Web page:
UVA infectious doctor discusses pause on Johnson & Johnson COVID-19 vaccine
CHARLOTTESVILLE, Va. (WHSV) — The pause on the Johnson & Johnson vaccine follows the development of blood clot disorders in six women across the US.
Federal agencies say the recommended pause is out of an abundance of caution. Though not yet confirmed, local health experts believe the reaction has to do with the technology the vaccine is created with.
“The mRNA vaccines, the Pfizer and Moderna, are very different. They don’t use adenoviruses, and this clotting problem has not been seen with them,” Dr. Bill Petri, with the University of Virginia, explained.
The Johnson & Johnson vaccine uses adenovirus technology. Dr. Petri says the technology uses a common cold virus that is genetically engineered to act like the spike protein in the coronavirus, creating an immune response to not only the common cold, but the coronavirus as well.
Experts are still confirming the cause of the blood clots, but some believe it is similar to the effects of the AstraZeneca vaccine.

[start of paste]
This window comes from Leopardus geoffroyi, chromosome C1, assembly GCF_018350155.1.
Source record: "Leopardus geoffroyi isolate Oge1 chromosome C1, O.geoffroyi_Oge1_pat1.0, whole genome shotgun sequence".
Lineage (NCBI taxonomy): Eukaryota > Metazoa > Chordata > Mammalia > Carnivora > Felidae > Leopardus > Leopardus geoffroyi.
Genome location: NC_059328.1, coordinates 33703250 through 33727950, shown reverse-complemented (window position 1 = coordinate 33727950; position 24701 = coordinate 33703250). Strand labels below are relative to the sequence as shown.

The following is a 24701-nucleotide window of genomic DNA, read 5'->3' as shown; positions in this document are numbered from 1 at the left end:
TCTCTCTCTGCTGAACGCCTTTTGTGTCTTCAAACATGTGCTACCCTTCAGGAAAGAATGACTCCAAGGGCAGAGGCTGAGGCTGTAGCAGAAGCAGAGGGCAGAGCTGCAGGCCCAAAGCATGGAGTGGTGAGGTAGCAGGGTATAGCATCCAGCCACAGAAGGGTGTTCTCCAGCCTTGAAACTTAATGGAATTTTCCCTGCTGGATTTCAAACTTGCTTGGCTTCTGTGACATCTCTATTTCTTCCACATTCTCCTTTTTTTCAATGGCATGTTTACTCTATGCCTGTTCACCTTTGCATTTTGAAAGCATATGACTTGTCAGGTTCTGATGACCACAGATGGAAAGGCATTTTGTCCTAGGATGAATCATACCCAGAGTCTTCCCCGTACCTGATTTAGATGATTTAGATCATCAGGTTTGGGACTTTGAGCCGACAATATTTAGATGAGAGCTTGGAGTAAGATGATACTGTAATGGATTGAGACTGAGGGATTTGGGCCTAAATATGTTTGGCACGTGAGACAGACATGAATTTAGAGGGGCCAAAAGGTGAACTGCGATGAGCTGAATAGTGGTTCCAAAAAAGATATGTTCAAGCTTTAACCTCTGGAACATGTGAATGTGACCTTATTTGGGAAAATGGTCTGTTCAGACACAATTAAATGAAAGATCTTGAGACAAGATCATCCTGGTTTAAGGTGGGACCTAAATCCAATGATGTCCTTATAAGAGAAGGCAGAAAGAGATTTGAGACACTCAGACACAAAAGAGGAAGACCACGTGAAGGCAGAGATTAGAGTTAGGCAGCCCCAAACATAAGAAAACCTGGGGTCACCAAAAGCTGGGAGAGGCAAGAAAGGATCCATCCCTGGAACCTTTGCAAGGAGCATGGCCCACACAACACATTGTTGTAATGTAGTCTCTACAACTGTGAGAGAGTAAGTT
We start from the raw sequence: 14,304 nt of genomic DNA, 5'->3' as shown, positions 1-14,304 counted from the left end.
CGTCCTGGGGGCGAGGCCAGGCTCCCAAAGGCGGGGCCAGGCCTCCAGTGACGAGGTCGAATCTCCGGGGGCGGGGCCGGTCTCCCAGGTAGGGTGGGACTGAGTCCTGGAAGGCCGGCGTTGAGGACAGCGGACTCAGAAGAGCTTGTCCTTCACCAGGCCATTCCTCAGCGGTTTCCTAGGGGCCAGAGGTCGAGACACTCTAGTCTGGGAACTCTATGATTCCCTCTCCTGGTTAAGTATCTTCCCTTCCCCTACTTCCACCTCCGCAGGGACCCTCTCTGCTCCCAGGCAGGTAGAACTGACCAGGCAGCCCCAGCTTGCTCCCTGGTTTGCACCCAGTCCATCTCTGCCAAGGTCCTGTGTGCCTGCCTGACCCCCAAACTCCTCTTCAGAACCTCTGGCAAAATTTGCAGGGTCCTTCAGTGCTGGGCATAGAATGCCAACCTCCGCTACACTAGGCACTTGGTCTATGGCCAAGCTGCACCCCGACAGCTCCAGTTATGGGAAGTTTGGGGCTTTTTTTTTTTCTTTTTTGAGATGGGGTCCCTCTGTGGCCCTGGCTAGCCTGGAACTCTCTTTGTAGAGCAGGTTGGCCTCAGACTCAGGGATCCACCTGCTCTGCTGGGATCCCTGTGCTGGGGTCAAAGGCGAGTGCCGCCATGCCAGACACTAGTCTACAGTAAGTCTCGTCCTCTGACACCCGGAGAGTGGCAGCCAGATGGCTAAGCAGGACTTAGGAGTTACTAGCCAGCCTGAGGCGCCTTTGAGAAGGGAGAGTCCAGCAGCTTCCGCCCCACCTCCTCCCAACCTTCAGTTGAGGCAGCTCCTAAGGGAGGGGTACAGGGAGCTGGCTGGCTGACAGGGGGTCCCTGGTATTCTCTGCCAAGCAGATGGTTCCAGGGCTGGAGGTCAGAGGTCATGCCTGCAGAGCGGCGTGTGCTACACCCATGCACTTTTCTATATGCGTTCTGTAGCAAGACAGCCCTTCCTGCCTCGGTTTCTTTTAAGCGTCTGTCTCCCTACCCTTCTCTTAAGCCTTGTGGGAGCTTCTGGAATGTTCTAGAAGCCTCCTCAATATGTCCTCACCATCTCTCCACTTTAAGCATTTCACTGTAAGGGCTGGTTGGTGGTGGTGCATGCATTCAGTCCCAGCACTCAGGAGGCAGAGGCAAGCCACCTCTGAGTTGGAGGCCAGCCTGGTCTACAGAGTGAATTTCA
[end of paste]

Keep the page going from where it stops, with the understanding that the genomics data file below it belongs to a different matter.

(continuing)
“More likely than not it is going to be the same mechanism, that very rarely one out of a million people when they get that vaccine they are going to make an anti-platelet antibody that predisposes them to clots,” Dr. Petri added. “The antibodies turn your platelets on and make them make clots when they should be doing that.”
Dr. Petri says while this may be a short-term setback, having two other vaccines makes all the difference.
“We’re talking about a very rare side effect with J&J. It is one out of a million, whereas if you look at the U.S. today, it is one out 500 people [that] have died [due to] COVID in the U.S. So one out [of] 500 people dying and one out of a million getting a blood clot. If we didn’t have other vaccines, I think we would just push on, because obviously, everyone needs to be aware of what risk they may take by getting vaccinated, but the benefits outweigh the risks,” the infectious disease doctor said.
The CDC issued the following statement regarding the pause on the Johnson & Johnson vaccine:
“CDC and FDA have recommended a pause in the use of the Johnson & Johnson’s Janssen COVID-19 vaccine in the United States out of an abundance of caution, effective Tuesday, April 13. CDC will convene a meeting of the Advisory Committee on Immunization Practices (ACIP) on Wednesday, April 14, to address this issue. People who have received the J&J/Janssen COVID-19 vaccine within the past three weeks who develop severe headache, abdominal pain, leg pain, or shortness of breath should contact their health care provider.”
Federal agencies met to discuss the Johnson & Johnson vaccine and decided on Wednesday not to recommend a restart on the use of the vaccine until more information can be gathered.
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